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How a Renovation Brought an Annapolis Hotel into the 21st Century While Maintaining its 19th Century Charm

BY DYLAN ROCHE
EXTERIOR & INTERIOR AFTER PHOTOGRAPHY BY LAURA METZLER

 

 

“New York boutique brought to the Chesapeake Bay.” That’s how Arlene Critzos, principal and president of Interior Concepts Incorporated, describes 134 Prince, the luxury hotel she and members of her team recently designed for the property’s new owners, Cody Monroe and Clinton Ramsden. Monroe and Ramsden were intent on creating a hotel experience that’s distinctly Annapolitan and the description—“boutique”—reflects the trend of travelers who seek unique lodgings that are every bit as special as their destination.

Two U.S. Naval Academy graduates (2011), Monroe and Ramsden bonded over their interest in real estate development during their time in the Navy. This led to their endeavor to “rehabilitate” the 1849 property on Prince George’s Street in the heart of downtown Annapolis, combining its historical charm with modern amenities.

And what a transformation the building has gone through. Many Annapolis locals will undoubtedly recall the bright blue exterior with its gaudy yellow trim, reminiscent of the Painted Ladies of Alamo Square in San Francisco or Charles Village in Baltimore. But far from following a trend, the previous owner was simply paying tribute to the Naval Academy, according to what Monroe and Ramsden were told. The hotel has now been toned down to a tasteful white with a light pink door—and that’s just the start of the transformation.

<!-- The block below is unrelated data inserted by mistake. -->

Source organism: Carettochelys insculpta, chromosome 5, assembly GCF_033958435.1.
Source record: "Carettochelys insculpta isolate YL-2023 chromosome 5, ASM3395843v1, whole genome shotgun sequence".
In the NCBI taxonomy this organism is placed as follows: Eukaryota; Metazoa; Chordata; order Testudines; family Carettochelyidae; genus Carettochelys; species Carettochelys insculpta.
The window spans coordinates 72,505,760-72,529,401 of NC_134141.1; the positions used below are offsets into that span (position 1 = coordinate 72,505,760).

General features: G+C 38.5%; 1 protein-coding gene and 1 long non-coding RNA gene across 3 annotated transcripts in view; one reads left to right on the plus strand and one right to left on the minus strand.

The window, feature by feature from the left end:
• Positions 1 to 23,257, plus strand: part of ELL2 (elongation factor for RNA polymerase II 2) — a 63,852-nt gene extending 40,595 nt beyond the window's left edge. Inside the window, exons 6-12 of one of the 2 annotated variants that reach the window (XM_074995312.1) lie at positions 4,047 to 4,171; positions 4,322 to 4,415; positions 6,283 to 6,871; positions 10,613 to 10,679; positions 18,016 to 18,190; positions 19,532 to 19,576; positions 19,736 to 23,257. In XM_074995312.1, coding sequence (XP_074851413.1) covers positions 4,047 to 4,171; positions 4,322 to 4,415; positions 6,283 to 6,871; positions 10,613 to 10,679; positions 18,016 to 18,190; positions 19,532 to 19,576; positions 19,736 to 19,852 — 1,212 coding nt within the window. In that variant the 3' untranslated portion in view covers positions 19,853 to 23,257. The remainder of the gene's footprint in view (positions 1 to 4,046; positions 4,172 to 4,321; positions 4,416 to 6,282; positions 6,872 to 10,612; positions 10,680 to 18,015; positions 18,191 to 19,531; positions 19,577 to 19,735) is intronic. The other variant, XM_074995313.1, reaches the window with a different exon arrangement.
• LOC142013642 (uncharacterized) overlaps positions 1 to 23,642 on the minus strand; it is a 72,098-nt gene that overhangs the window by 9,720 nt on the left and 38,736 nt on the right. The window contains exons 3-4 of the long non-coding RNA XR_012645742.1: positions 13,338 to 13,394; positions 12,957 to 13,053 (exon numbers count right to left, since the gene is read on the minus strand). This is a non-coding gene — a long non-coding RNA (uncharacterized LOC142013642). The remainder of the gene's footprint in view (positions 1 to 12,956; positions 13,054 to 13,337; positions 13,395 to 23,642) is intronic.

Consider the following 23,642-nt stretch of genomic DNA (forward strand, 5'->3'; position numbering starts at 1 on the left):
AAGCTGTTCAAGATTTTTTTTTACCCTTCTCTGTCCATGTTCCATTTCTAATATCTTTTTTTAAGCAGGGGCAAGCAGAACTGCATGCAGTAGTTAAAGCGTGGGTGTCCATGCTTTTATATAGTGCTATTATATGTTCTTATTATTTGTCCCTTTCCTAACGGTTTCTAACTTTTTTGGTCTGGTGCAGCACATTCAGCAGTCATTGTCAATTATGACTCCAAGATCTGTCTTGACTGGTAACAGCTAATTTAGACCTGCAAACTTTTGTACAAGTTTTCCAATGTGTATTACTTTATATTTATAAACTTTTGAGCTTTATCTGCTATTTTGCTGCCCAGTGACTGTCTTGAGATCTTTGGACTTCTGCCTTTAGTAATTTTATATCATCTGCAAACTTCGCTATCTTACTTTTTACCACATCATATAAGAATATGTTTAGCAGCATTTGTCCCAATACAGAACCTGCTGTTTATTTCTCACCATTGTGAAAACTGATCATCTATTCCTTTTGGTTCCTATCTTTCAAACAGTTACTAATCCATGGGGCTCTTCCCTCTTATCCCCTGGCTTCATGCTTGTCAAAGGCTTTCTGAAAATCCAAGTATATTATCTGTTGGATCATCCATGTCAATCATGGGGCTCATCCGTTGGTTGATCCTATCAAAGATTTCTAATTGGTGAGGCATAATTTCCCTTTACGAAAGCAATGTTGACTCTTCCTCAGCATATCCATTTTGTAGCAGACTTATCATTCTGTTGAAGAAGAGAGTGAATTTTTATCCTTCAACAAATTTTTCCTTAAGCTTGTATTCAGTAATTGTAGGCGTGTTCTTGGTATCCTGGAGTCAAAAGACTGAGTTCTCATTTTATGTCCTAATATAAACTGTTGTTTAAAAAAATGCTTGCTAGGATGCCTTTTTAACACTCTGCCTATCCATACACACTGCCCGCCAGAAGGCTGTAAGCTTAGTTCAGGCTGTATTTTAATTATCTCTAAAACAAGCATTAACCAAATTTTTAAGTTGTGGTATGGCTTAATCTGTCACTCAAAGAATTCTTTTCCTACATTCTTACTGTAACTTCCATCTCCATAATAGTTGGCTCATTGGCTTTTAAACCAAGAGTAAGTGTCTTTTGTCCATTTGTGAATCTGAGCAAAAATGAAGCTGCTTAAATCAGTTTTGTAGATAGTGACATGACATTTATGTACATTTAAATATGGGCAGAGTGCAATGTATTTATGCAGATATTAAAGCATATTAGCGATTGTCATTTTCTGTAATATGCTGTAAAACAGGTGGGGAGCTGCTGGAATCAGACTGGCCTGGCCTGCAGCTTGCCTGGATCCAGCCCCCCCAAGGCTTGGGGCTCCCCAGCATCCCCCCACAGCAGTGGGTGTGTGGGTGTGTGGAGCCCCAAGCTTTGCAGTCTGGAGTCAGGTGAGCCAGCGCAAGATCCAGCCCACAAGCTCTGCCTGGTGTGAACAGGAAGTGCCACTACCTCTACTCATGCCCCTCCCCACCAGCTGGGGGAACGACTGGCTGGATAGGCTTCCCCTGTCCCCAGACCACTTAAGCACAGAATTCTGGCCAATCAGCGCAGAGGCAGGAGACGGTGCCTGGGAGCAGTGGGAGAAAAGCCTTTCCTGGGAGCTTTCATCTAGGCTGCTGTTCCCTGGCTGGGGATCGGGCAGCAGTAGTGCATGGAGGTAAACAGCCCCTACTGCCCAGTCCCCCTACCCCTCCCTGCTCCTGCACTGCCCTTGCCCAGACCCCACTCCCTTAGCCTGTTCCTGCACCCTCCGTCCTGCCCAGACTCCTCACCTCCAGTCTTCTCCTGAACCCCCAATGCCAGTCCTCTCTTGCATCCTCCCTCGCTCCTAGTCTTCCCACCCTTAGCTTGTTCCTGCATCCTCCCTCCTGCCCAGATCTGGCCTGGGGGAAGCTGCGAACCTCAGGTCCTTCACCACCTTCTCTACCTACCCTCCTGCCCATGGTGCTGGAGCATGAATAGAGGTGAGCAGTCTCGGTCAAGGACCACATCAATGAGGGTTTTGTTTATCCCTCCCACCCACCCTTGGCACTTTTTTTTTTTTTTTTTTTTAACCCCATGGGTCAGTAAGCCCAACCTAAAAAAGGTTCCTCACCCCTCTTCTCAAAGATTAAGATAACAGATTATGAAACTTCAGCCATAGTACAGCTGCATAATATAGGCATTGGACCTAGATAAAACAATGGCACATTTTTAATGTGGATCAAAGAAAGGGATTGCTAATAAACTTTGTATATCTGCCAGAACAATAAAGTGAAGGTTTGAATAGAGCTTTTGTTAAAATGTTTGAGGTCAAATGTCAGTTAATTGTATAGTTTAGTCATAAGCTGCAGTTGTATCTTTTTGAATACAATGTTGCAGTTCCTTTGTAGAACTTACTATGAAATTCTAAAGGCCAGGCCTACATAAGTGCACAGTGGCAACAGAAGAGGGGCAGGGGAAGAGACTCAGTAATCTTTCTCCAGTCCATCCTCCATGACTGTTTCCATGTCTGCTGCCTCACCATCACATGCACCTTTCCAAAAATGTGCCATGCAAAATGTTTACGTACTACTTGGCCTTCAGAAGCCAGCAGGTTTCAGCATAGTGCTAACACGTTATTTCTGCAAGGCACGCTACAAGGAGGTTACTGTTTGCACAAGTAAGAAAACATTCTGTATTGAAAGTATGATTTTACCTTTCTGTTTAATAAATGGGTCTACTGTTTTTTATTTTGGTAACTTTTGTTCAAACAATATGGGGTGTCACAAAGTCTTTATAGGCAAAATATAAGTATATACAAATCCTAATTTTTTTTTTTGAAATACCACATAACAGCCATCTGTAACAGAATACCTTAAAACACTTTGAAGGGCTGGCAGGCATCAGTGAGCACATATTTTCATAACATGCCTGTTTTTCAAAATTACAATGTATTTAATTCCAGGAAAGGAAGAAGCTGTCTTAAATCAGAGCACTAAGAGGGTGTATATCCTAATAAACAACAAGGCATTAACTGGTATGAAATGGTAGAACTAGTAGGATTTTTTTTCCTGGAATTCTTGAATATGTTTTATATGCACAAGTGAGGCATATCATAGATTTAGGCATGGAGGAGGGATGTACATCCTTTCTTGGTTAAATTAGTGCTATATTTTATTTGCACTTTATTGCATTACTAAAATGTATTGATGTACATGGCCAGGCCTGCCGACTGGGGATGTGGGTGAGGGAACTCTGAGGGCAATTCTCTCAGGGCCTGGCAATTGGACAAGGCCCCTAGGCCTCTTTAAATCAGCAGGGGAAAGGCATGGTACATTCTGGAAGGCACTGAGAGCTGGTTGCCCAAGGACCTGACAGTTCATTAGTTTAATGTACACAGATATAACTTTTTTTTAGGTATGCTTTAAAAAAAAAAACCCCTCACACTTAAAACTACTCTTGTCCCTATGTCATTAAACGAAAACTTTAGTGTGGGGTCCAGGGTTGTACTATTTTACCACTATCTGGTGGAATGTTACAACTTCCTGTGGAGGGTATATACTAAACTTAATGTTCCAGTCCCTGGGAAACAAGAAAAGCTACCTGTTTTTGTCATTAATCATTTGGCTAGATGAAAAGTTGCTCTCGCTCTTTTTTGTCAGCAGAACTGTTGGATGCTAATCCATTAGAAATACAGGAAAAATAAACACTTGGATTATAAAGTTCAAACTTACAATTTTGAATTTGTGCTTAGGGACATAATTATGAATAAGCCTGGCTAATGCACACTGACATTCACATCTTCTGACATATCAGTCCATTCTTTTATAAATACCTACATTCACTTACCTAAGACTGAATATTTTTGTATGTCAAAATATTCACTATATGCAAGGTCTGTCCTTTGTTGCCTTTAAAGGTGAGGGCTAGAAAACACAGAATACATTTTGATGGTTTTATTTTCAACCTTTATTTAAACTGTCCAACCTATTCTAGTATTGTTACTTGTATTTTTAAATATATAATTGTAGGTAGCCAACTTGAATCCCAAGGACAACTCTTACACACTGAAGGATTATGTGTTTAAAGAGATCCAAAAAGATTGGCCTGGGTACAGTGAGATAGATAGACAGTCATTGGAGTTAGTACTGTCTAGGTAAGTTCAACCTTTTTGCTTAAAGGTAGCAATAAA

Previously, the 4,000-square-foot Dutch Colonial was dated and reflected a mishmash of styles, decorated with “whatever [the previous owners] could find to put these rooms together,” says Andrea Blamphin, senior residential designer with Interior Concepts. Blamphin, along with residential designer Megan Ligday, was part of Critzos’ team that worked on the hotel, transitioning the rooms from cluttered, boldly colored, over-textured and over-patterned eclecticism into something contemporary and quiet.

Much of the change focused on emphasizing the natural beauty of the original features of the house—the hardwood floors, the brick fireplaces, and the molding. “Guests will comment on the imperfect wooden floors; they love to see the waviness in the original single-pane glass windows that have been warped over 150 years. That really resonates with guests,” says Ramsden. “Any attempt to change that historical aesthetic would ultimately not serve the interests of the guests and of the hotel.”

While little historical record is available about the original builder and owner of the house, Monroe and Ramsden have taken care to understand as much of the backstory of the property as possible. They explain that the house was built with ten bedrooms—eight upstairs across the second and third floors, and two in the basement. The only bathroom was a half-bath on the ground floor, designed to serve the entire household.

Over the years, half the bedrooms were converted to full baths to make the house more accommodating. Monroe and Ramsden believe the building served as a private residence for much of its history, though it had been a bed-and-breakfast for 13 years before they bought it in 2019.